Optimizing Ads for Core Web Vitals
Before you can pass Core Web Vitals with ads, your site itself needs to pass — and debugging your website if it’s already failing from ads can be challenging.
So let’s start at the beginning.
Your first step should be to turn on both of the Mediavine Optimize for PageSpeed settings as well as the Optimize Ads for CLS features.
This should get the Script Wrapper out the way of your Core Web Vitals.
Note: Mediavine and its scripts may still appear in some of the PageSpeed Insights results, and that’s okay! Mediavine ads are the fastest in the industry, but ads will be ads. They’re slow.
Remember, the reason we’re telling you this is that with Mediavine Ad Management, you can still pass. These settings will make your site as efficient as it gets while running ads.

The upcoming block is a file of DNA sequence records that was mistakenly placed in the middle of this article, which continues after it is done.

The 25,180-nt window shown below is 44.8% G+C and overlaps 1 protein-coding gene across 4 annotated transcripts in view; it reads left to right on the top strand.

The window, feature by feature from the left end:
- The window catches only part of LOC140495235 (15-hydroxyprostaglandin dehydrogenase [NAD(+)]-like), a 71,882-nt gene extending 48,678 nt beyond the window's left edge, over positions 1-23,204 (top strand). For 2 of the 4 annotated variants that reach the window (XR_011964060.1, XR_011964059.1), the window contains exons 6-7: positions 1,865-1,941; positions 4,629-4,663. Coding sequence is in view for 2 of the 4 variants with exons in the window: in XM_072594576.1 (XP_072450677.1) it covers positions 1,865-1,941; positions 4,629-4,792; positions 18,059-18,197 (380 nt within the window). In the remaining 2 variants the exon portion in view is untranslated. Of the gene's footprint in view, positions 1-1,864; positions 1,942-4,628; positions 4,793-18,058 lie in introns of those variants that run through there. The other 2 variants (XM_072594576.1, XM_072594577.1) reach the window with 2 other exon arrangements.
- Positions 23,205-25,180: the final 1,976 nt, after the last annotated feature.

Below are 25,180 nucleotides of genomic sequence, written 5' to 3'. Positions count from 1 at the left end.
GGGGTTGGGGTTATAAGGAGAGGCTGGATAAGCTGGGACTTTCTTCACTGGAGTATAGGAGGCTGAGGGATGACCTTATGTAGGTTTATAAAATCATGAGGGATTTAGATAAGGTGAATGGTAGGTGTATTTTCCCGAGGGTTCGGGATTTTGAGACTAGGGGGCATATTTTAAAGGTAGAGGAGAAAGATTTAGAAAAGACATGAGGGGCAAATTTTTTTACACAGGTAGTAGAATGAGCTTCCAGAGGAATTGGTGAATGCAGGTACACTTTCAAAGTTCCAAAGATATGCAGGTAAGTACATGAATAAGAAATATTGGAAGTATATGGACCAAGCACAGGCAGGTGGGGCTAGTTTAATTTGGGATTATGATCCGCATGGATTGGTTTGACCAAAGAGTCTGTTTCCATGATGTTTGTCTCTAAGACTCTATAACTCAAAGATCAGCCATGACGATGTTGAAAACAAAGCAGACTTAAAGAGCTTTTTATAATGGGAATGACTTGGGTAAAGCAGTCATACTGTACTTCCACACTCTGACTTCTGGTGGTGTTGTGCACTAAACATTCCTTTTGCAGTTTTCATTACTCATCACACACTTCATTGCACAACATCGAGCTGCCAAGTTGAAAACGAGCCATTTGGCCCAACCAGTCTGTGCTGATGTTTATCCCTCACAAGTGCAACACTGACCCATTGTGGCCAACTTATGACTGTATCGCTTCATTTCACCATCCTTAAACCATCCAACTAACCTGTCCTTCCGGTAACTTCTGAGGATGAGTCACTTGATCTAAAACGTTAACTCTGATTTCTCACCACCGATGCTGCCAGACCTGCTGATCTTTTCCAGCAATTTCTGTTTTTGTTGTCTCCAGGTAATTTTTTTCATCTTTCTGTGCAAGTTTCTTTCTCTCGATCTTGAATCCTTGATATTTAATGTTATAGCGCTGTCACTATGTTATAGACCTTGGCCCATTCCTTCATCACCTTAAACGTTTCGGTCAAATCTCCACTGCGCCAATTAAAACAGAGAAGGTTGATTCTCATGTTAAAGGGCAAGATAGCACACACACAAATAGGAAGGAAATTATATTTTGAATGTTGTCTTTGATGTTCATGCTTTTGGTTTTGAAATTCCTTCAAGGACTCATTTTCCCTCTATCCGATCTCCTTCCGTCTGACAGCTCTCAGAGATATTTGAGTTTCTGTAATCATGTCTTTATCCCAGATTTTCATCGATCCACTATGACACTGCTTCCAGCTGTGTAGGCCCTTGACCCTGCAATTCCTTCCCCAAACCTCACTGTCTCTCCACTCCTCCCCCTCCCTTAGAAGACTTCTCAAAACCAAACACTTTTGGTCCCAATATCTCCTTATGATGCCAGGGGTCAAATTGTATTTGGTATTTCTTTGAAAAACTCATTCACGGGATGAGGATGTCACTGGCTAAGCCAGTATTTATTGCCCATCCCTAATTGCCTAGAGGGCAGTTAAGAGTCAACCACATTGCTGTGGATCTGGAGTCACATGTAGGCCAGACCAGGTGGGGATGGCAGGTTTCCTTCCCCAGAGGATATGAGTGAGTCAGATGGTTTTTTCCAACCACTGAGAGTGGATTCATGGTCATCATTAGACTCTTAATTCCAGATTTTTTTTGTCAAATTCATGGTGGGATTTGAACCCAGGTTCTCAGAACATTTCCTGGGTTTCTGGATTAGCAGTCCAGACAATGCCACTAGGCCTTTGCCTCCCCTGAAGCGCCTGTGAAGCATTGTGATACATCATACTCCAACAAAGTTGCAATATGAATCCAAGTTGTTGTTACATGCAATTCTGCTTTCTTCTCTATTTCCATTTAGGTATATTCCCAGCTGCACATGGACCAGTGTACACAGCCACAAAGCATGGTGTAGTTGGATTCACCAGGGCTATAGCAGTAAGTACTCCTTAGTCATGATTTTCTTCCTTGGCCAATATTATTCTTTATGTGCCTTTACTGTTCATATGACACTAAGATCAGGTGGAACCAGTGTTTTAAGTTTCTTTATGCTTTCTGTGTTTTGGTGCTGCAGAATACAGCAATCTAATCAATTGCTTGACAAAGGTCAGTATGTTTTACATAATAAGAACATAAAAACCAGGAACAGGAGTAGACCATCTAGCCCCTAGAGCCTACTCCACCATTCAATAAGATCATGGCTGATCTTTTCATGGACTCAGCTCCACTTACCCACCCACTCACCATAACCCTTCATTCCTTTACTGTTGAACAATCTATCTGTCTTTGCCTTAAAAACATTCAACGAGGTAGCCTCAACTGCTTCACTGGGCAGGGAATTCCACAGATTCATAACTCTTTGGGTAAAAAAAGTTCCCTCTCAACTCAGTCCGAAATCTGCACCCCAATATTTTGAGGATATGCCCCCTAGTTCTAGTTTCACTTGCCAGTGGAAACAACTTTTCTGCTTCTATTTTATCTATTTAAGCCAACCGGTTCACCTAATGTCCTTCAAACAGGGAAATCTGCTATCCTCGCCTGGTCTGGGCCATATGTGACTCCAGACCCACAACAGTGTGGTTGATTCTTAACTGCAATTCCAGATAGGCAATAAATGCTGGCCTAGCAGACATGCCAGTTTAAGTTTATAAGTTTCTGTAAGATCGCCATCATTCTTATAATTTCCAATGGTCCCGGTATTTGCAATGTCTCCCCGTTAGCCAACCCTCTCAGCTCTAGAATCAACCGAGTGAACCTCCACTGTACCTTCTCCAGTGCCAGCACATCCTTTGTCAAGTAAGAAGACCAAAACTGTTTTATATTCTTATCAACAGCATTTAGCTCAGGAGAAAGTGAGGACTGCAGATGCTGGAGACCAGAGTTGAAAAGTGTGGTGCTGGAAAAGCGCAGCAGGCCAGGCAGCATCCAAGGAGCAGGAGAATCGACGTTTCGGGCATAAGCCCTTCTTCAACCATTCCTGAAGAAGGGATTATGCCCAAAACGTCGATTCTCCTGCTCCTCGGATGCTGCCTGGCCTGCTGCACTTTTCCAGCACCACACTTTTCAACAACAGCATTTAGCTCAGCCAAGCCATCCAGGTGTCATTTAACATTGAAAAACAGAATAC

Optimizing The Hollywood Gossip for Core Web Vitals
Now that ads are out of the way, let’s focus on your site: What can you do to balance pagespeed needs with the potential impact from layout shift? Glad you asked!
Below, we’ll take you through a step-by-step process of how we achieved passing grades for THG. A lot of these are things you’ve heard us discuss before that you can start doing today.
1. Lazy Load Images
Perhaps one of the easiest optimizations you can do is lazy loading of images. After ads and videos, images are often the biggest culprit when it comes to slower load times.